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  • Aug 26th, 2016
    Catherine Sweetman says:

    I make with my hands because its so, so, pleasing to see what I have made, and I love making for other people, something special for someone special, Its like giving a part of you, your time, energy, thoughts, a gift. I like the thought that there is now something in the world that was not there before and would not exist if I hadn’t made it. I like the fact that I can make and I can get better at it the more I do it. I used to rush and just want to get to the finished product but now I know the process is what makes the product beautiful. I am not a patient person but making slows me down and takes all my attention. I believe creating is part of us and needs to get out. Making is natural to me, just seems right. I mostly sew but gardening is just as rewarding, like painting with plants
    Catherine

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  • Oct 30th, 2019
    Elayne says:

    Grounding. Focusing floating in a new head space. Being a maker allows a shift in realities. It takes the everyday and extraordinary sadnesses of life to an elevated place where freedom exists. Connecting to our essential nature. Hands. Heart and. Mind working so seamlessly that time suspends and joys descend. Without making my mental health would not be intact. I make to save myself.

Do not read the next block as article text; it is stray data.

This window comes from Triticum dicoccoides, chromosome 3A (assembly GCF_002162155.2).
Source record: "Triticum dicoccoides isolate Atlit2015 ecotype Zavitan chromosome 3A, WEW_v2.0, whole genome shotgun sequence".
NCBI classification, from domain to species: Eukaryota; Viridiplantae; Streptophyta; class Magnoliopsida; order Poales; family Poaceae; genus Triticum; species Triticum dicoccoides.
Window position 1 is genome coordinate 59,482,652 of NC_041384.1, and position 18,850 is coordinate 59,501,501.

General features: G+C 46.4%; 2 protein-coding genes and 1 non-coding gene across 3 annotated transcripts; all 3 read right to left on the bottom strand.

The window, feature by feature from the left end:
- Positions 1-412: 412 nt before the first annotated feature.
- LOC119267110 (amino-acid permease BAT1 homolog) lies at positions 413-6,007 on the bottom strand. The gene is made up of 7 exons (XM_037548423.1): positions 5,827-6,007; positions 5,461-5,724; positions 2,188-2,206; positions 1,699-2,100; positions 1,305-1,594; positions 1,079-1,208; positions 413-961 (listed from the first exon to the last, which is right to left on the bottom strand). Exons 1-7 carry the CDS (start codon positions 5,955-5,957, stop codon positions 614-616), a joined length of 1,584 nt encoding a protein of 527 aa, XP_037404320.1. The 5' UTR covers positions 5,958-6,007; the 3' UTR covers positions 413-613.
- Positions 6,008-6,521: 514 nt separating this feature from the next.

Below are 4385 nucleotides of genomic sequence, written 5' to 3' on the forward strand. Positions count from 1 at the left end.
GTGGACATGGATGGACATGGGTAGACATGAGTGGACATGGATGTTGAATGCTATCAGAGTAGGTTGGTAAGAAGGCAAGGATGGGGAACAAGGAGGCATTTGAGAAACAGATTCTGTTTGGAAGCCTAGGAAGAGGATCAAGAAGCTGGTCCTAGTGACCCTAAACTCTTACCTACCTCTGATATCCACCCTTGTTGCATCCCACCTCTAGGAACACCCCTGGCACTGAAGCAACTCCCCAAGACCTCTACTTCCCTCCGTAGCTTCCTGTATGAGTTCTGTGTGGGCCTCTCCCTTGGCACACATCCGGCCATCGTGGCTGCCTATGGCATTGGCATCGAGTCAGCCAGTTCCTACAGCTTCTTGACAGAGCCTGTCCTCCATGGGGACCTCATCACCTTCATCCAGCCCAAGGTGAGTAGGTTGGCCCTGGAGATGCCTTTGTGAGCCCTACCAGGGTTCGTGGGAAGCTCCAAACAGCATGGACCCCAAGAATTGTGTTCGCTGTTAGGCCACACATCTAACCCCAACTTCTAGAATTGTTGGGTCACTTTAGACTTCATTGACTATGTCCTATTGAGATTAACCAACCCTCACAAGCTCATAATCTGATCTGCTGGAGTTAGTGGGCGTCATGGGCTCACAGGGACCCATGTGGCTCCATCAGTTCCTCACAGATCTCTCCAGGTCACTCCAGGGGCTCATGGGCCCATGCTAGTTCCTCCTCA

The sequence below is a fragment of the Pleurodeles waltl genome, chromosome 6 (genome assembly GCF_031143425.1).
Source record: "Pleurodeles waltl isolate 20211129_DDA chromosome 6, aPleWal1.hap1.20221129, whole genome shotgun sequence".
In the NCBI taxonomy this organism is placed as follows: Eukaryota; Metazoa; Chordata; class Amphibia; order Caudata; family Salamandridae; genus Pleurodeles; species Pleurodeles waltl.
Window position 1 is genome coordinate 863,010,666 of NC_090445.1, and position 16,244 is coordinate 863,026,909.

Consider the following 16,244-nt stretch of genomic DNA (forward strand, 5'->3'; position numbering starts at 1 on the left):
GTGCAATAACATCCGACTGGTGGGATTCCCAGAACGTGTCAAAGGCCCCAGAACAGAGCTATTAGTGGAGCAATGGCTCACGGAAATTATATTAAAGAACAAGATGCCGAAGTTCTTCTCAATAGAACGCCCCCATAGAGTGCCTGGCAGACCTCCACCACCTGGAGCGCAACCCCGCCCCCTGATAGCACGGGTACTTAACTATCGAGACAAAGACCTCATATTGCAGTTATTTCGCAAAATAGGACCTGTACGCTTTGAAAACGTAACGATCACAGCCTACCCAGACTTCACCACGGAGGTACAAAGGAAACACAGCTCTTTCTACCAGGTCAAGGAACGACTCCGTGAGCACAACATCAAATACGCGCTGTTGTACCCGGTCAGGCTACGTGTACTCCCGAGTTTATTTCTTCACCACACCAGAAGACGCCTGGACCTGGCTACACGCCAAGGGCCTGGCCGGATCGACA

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  • Oct 30th, 2019
    Andrea says:

    I make with my hands because at the end of the day I need something physical/tactile that says I did something. I work in tech and munging data doesn’t end with a thing per se that I made.

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  • Oct 30th, 2019
    Helen says:

    As I make I feel connected to all those who did the same thing before me and will after me. It is a kind of ‘communion’. (without the wafer and wine…unless it’s drinks night, lol)

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  • Nov 2nd, 2019
    Rebecca Cornelius says:

    I like to make things with my hands every day because it makes my life full and content. My parents still tell me stories of all my childhood “projects” including making doll houses out of shoe boxes and sawing/painting wood in the garage. I am a visual arts teacher now and am lucky to witness the pleasure and joy that comes to a teenage girl when she makes something with her hands and cannot wait to give it to a family member as a gift. I teach ceramics and photography and make most every gift I give. Teaching is one of the best ways to spread my joy for making everyday!

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  • Nov 3rd, 2019
    Judy Browning says:

    In my family, if you want something, you make it. Not everything, but making is a step in deciding if it’s worth having. If a thing breaks, can it be mended? A mended thing is possibly worth more emotionally to me than bought thing. New techniques and crafts are exciting to acquire